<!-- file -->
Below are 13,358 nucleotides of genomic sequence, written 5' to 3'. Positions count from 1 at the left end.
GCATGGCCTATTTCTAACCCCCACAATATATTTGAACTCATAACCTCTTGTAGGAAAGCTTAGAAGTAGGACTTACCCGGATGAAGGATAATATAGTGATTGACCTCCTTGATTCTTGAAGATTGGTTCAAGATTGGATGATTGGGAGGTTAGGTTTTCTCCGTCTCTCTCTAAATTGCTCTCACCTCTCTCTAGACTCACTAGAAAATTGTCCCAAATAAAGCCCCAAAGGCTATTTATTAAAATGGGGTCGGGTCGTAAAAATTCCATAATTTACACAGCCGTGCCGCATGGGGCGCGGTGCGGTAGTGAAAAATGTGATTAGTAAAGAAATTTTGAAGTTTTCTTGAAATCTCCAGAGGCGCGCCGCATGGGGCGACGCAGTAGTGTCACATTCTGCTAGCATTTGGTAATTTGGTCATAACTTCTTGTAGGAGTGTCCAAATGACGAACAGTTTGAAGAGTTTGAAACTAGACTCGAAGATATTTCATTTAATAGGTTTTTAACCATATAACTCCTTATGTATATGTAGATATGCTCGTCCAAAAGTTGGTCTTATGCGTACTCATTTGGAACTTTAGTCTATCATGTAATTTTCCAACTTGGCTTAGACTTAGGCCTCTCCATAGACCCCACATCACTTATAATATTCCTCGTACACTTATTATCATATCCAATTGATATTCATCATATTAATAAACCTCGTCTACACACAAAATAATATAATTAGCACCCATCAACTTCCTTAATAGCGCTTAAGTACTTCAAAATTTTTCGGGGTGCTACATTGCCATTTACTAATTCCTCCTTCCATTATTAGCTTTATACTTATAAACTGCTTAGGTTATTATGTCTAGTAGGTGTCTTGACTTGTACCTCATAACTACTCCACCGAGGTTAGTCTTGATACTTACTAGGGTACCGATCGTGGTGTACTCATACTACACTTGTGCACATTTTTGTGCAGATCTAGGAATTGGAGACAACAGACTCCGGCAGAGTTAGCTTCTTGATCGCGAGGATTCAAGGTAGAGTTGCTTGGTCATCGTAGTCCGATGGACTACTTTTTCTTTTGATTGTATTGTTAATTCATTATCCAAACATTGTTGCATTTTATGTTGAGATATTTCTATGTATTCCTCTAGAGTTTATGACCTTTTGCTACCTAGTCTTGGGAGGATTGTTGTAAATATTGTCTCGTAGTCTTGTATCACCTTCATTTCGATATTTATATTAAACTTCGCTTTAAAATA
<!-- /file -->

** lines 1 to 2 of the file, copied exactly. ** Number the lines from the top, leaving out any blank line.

Below are 13,358 nucleotides of genomic sequence, written 5' to 3'. Positions count from 1 at the left end.
GCATGGCCTATTTCTAACCCCCACAATATATTTGAACTCATAACCTCTTGTAGGAAAGCTTAGAAGTAGGACTTACCCGGATGAAGGATAATATAGTGATTGACCTCCTTGATTCTTGAAGATTGGTTCAAGATTGGATGATTGGGAGGTTAGGTTTTCTCCGTCTCTCTCTAAATTGCTCTCACCTCTCTCTAGACTCACTAGAAAATTGTCCCAAATAAAGCCCCAAAGGCTATTTATTAAAATGGGGTCGGGTCGTAAAAATTCCATAATTTACACAGCCGTGCCGCATGGGGCGCGGTGCGGTAGTGAAAAATGTGATTAGTAAAGAAATTTTGAAGTTTTCTTGAAATCTCCAGAGGCGCGCCGCATGGGGCGACGCAGTAGTGTCACATTCTGCTAGCATTTGGTAATTTGGTCATAACTTCTTGTAGGAGTGTCCAAATGACGAACAGTTTGAAGAGTTTGAAACTAGACTCGAAGATATTTCATTTAATAGGTTTTTAACCATATAACTCCTTATGTATATGTAGATATGCTCGTCCAAAAGTTGGTCTTATGCGTACTCATTTGGAACTTTAGTCTATCATGTAATTTTCCAACTTGGCTTAGACTTAGGCCTCTCCATAGACCCCACATCACTTATAATATTCCTCGTACACTTATTATCATATCCAATTGATATTCATCATATTAATAAACCTCGTCTACACACAAAATAATATAATTAGCACCCATCAACTTCCTTAATAGCGCTTAAGTACTTCAAAATTTTTCGGGGTGCTACATTGCCATTTACTAATTCCTCCTTCCATTATTAGCTTTATACTTATAAACTGCTTAGGTTATTATGTCTAGTAGGTGTCTTGACTTGTACCTCATAACTACTCCACCGAGGTTAGTCTTGATACTTACTAGGGTACCGATCGTGGTGTACTCATACTACACTTGTGCACATTTTTGTGCAGATCTAGGAATTGGAGACAACAGACTCCGGCAGAGTTAGCTTCTTGATCGCGAGGATTCAAGGTAGAGTTGCTTGGTCATCGTAGTCCGATGGACTACTTTTTCTTTTGATTGTATTGTTAATTCATTATCCAAACATTGTTGCATTTTATGTTGAGATATTTCTATGTATTCCTCTAGAGTTTATGACCTTTTGCTACCTAGTCTTGGGAGGATTGTTGTAAATATTGTCTCGTAGTCTTGTATCACCTTCATTTCGATATTTATATTAAACTTCGCTTTAAAATA